Opinion: New York housing programs shouldn’t exclude immigrants

One New York state assemblymember is introducing a bill that would help keep families out of overcrowded shelters, terrible conditions and in homes, regardless of their immigration status. The bill should be passed.

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Samson Tu

(Samson Tu for WSN)

Blake Salesin, Staff Writer

Many of the families staying at The Hotel Wolcott on West 31st Street in Manhattan’s Midtown are not in the Big Apple for a holiday vacation. They aren’t some of the thousands of tourists walking the streets in search of trendy restaurants, spending their cash on overpriced drinks and tourist attractions. Rather, they are asylum seekers being housed in one of New York City’s humanitarian relief centers, the latest installment in a repeated effort by Mayor Eric Adams and the city to properly house the city’s rising immigrant population. 

Currently, across the five boroughs, there are somewhere around 57 hotels being used as what the city calls emergency shelters. In an attempt to alleviate stress on the already-ravaged homeless shelter system in the city, the hotels aim to provide a roof for the over 21,000 asylum seekers that have entered city limits since last spring. 

But the increase in temporary housing for immigrants comes with a hefty price tag. The estimated cost in 2021 for the city to house a single adult was $138 and for a family with children, $198. In all, the city spent about $3 billion last year on homeless services alone. With the coupled effect of inflation and increasing migration, that price likely grew. 

Every facet of the homelessness system in New York is under stress, but the city can only do so much to increase the number of sheltered rooms. Families who are already living in the shelters are being forced to live in worse conditions as the facilities become overcrowded. Shelters are battling to provide quality accommodations, but with more than 63,000 people sleeping in public facilities each night, supplies have been spread thin. The system is failing and the shelter population is increasing. Public officials are looking for ways to secure permanent housing for vulnerable populations and prevent homelessness in the first place. 

I spoke to New York State Assemblymember Linda Rosenthal, one of the public officials looking to provide New York City’s immigrant population with greater access to public housing programs. Rosenthal, who represents Manhattan’s Upper West Side and Midtown West, is currently the Chair of the Social Services Committee and has been concerned for some time with the legal barriers to providing adequate social services.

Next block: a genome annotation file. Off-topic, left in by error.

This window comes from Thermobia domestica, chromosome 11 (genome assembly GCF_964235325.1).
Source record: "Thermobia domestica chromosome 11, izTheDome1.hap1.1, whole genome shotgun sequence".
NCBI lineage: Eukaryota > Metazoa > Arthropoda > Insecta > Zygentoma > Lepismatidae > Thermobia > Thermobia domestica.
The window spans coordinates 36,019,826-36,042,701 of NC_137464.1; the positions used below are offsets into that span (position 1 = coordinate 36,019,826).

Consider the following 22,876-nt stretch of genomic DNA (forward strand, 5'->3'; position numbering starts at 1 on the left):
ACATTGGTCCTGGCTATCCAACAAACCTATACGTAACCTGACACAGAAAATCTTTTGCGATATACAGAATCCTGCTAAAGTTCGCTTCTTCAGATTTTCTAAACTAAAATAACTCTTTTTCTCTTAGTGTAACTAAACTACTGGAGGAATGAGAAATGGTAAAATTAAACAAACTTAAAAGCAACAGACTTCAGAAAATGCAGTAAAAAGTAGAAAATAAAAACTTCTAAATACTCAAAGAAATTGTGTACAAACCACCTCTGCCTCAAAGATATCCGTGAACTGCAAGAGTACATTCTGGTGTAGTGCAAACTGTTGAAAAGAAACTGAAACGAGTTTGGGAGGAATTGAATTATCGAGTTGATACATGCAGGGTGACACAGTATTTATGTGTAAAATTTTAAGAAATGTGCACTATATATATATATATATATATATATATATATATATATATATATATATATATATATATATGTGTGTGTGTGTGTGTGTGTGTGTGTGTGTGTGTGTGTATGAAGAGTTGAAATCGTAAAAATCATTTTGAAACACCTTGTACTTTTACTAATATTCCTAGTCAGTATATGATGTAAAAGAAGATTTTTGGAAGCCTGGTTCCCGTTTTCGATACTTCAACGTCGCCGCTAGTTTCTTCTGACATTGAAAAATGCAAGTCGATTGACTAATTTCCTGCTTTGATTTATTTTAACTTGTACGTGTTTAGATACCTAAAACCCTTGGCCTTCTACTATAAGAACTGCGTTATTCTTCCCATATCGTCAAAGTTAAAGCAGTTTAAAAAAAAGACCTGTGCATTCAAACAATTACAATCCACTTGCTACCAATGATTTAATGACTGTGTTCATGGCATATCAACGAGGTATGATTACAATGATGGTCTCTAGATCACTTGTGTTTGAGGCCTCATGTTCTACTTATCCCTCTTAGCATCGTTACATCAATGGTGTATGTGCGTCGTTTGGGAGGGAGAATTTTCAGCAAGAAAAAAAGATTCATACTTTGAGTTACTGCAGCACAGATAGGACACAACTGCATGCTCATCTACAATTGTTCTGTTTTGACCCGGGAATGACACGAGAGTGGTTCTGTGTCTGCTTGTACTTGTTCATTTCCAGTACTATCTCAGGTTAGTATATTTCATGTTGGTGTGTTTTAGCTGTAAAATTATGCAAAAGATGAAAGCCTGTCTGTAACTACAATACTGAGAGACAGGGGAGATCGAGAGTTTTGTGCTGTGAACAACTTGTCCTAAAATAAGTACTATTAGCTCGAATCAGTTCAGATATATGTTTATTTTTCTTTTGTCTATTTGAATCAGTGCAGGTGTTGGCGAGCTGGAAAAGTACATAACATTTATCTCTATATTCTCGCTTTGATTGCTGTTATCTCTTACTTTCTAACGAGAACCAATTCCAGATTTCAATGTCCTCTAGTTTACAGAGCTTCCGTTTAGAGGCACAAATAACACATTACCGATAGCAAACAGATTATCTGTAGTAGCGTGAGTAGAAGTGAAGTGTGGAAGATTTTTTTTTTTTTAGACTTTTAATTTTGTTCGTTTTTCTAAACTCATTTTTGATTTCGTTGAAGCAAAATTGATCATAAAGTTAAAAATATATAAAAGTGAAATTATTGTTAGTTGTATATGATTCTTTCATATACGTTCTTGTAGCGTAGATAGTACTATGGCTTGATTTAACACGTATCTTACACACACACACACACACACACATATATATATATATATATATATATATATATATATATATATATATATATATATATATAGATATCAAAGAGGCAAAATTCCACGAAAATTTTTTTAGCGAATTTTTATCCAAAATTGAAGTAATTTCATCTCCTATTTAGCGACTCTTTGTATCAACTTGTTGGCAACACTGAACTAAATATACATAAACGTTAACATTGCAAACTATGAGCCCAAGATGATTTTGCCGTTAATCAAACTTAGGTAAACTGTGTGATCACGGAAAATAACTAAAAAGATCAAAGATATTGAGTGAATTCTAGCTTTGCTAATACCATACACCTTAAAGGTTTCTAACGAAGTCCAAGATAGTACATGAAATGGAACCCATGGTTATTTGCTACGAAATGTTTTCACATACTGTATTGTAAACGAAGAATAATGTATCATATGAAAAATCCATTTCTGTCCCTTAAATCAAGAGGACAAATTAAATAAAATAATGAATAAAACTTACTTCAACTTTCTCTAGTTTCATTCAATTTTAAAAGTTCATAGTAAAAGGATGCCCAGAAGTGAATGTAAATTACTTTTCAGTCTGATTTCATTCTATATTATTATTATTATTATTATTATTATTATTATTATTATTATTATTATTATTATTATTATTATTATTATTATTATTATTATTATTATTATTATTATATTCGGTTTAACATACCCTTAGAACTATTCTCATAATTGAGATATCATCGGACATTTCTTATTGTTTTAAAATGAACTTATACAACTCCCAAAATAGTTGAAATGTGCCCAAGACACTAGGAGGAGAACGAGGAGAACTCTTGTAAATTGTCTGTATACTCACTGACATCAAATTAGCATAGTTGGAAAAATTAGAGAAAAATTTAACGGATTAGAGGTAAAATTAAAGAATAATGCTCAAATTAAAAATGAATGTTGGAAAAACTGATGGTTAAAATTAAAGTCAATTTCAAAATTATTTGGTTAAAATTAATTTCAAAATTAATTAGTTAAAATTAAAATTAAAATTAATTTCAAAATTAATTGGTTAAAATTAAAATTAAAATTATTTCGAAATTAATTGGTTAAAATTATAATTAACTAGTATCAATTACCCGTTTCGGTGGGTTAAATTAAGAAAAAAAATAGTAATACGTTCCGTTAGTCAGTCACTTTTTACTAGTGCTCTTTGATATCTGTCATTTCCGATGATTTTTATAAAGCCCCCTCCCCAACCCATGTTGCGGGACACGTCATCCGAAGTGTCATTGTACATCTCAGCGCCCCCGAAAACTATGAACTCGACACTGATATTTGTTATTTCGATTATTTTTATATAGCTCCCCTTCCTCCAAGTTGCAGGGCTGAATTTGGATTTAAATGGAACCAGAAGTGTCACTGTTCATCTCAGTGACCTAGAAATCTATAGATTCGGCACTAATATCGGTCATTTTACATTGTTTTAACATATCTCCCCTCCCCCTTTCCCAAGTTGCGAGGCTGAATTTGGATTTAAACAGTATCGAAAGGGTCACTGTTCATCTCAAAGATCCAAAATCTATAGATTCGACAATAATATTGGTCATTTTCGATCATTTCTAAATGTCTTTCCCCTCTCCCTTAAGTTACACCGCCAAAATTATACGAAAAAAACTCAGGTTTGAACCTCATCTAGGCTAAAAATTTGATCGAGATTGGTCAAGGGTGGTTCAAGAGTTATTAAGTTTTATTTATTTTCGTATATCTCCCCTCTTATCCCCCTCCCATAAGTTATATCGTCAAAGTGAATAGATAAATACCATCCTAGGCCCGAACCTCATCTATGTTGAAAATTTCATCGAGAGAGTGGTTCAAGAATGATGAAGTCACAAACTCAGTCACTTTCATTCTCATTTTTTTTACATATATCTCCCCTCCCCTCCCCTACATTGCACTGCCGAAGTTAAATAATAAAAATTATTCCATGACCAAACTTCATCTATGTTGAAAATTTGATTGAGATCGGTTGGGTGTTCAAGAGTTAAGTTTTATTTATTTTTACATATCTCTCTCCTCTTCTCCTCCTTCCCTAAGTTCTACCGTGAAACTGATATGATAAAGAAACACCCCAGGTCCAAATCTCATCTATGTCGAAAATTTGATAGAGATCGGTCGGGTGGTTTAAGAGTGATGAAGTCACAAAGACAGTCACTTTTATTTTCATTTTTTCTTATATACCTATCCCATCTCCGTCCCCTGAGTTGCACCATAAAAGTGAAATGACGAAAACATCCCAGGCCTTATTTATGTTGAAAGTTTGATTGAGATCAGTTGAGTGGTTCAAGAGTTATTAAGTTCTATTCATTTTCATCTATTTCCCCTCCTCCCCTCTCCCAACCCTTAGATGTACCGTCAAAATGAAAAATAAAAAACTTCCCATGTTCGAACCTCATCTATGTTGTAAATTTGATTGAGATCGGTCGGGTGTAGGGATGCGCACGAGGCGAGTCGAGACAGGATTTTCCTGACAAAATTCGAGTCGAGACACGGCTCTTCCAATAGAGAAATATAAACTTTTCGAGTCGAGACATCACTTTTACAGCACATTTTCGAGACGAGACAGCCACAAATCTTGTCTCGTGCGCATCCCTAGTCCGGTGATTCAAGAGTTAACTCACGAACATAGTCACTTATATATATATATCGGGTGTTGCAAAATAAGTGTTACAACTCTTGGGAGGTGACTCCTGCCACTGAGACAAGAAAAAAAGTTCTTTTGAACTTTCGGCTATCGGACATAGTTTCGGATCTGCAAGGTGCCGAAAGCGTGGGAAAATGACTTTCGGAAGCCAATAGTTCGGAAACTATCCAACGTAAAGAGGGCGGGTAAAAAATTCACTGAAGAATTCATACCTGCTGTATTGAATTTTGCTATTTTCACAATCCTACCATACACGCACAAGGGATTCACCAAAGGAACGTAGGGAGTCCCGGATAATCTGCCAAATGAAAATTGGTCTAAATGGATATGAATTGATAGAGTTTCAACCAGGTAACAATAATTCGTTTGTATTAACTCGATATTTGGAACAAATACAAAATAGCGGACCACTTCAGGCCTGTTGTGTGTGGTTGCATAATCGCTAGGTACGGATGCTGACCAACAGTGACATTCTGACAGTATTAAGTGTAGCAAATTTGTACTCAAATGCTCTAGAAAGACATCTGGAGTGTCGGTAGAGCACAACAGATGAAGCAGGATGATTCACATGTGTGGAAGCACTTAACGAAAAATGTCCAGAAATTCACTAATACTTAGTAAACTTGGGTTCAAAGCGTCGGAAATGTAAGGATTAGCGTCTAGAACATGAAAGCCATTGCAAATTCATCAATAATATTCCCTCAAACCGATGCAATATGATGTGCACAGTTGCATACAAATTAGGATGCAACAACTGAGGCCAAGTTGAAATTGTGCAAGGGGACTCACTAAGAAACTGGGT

In an effort to open doors for immigrants, regardless of their immigration status, Rosenthal has introduced Assembly Bill A10510, which aims to prevent homelessness and relieve some shelter stress. 

“The bill would amend the social service law to allow individuals within the city of New York to be eligible for the Family Homelessness and Eviction Prevention Supplement,” Rosenthal said in a phone interview. During our conversation, Rosenthal pointed out that it makes no sense for homeless prevention techniques to exclude immigrants, who make up a significant portion of that population.

Currently, under federal law, undocumented persons are prohibited from receiving a vast majority of state services, but some states deem undocumented persons eligible for certain, public state-funded benefits. Rosenthal’s bill would provide such eligibility to undocumented families and individuals and give the untold number of undocumented immigrants in the city access to the FHEPS program. That would allow them services like rent supplements and security vouchers, which would guarantee that the Human Resources Administration would pay one month of rent if the tenant was unable to. 

“The bill is something both the state and city wants,” said Rosenthal during our call on Friday afternoon. “We worked last year in conjunction with The Legal Aid Society to pass legislation that increased the number of vouchers given out — now we need to increase the number of those eligible to receive that help.”

Bill A10510 was introduced in May and will be addressed when the New York Assembly meets again in January. There, it would need approval by the Social Services Committee and an Assembly vote before moving forward. Rosenthal made it clear that the bill must be passed quickly if we are to move fast in addressing the homelessness crisis.

New York City and Mayor Adams have received valid criticism recently for other new policy initiatives regarding mental illness. Guest essayist Leann Beard wrote for WSN that the mayor’s new policy on untreated mental illness in unhoused populations is an attempt to reduce visible poverty, while not actually doing anything to address homelessness and mental illness itself. 

If New York wants to seriously address the homelessness crisis, it must prioritize preventing homelessness in the first place. It must increase the amount of security vouchers given out yearly, as well as providing rent supplements to families at risk of eviction. Addressing the barriers that prohibit a large number of immigrants from benefiting from housing programs like FHEPS is an adequate foundation for distributing more assistance. 

 

Beyond Bill A10510, the state and city must look to tackle greater issues that are the root causes of homelessness, like the lack of affordable housing. The approval and commitment to term projects like such will be instrumental in addressing the continued increase of immigrants looking to find a home in New York City.

WSN’s Opinion section strives to publish ideas worth discussing. The views presented in the Opinion section are solely the views of the writer.

Contact Blake Salesin at [email protected]